"A graduate of Queen of Peace High School in North Arlington and the Joe Kubert School of Cartoon Art in Dover, NJ, Dan was also very active as a member of the National Cartoonist Society, serving as the New Jersey Chapter President and in other officer positions over several decades. He was a regular attendee of the NCS’ Reuben Awards ceremony, and often worked as a member of the group’s election committee, helping to collect and compile votes for the award which honors the Cartoonist of the Year.

"He was a collector of sports and comic-related art and memorabilia and was always ready with a comic quip or bad pun. Dolphins and the English Premier League, and the music of bands including Kansas, Marillion, Prefab Sprout, and The Magnetic Fields.

"He was a collector of sports and comic related art and memorabilia and was always ready with a comic quip or bad pun.

"Dan was the dear son of the late John Nakrosis. He is survived by his loving mother Elena, brothers John and Stephen, and his wife Sarah, sisters Catherine and Elizabeth Mortimer and her husband Robert, nephews Thomas and Laurance, nieces Athena and Mary, and numerous cousins and friends."

Dan's Facebook page

Friday, July 24, 2020

Thursday, July 23, 2020

Fleischer Studios 'Superman' Upscaled to 4k Using Neural Networks

Well, by "upscaled to 4k using neural networks" I mean that the old Superman shorts got cleaned up real good!

Via Geekologie:

"YouTuber Jose Argumedo took the 1941 Fleischer Studios Superman cartoon 'The Bulleteers' and upscaled it using Waifu2x, an image upscaler that uses deep convolutional neural networks. Waifu2x is trained on anime (as evidenced by the name) and it works remarkably well for any animation and even pixel art. Just look at the results. It looks better than any remastering I've ever seen and was done completely with machine learning. It's like looking at those botched art restorations but with the before and after images reversed."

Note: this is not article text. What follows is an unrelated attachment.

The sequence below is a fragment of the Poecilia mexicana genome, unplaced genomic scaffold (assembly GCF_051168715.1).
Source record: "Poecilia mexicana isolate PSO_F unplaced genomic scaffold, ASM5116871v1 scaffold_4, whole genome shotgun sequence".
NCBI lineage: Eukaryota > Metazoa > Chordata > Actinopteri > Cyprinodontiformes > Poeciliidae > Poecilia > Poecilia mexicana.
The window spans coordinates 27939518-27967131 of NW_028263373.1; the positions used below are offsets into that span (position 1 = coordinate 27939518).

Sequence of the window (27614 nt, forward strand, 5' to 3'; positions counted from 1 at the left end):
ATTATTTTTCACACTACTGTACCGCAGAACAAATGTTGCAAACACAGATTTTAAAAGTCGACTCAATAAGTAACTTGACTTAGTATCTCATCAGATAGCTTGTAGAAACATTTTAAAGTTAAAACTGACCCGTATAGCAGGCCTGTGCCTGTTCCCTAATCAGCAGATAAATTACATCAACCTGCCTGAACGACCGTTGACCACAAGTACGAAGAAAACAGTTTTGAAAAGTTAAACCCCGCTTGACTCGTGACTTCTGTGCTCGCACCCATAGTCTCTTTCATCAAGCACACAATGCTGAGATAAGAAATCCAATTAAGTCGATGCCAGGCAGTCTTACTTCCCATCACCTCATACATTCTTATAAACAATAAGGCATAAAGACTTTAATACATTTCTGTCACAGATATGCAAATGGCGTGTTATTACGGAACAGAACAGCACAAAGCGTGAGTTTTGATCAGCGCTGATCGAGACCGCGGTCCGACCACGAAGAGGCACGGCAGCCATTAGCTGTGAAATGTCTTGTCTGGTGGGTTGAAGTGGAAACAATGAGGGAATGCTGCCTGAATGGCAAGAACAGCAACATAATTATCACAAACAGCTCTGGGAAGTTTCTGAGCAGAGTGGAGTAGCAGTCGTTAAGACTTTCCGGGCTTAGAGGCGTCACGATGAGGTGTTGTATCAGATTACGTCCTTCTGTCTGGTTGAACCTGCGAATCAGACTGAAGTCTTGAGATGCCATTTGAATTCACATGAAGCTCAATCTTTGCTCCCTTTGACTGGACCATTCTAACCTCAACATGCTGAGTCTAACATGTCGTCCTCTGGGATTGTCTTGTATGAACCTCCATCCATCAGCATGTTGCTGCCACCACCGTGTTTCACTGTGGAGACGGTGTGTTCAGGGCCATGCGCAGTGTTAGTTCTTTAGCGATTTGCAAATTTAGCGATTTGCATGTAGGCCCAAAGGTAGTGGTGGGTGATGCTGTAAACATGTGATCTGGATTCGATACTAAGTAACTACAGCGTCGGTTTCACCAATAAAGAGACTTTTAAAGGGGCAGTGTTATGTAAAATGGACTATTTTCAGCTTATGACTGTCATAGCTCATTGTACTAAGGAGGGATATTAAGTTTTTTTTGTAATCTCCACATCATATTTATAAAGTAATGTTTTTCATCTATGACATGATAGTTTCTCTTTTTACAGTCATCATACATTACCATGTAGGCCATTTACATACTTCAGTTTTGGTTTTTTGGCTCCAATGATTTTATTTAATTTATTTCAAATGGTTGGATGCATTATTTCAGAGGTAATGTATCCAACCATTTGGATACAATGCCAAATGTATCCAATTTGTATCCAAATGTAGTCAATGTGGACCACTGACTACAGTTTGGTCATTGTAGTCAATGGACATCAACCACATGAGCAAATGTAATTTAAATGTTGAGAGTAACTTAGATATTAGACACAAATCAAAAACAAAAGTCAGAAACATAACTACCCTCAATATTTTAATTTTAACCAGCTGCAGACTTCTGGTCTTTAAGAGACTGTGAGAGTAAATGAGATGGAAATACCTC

Old version:

New 4K version:

Wednesday, July 22, 2020

Video: Library of Congress Interview with Lynn Johnston 2019

From the Library of Congress, here's a September 19, 2019 conversation with For Better or For Worse cartoonist Lynn Johnston:

Tuesday, July 21, 2020

Video: Garry Trudeau: Creativity in Isolation

From the Beinecke Library at Yale:

"In response to the Beinecke Library's invitation to describe the work he is currently pursuing, Garry Trudeau—cartoonist, writer, and creator of 'Doonesbury'—described the challenges of creating a 'Complete Digital Doonesbury' featuring some 15,000 comic strips in honor of the 50th anniversary of the beloved strip. In the process, Garry’s editor David Stanford identified what he called a “perfect strip” published in 2009. Here, Garry 'deconstructs' this piece, walking us through its creation, frame by frame. Garry shares details of his broader creative practice, thoughts about writing comedy, and the development of his unique and groundbreaking approach to the comic strip format."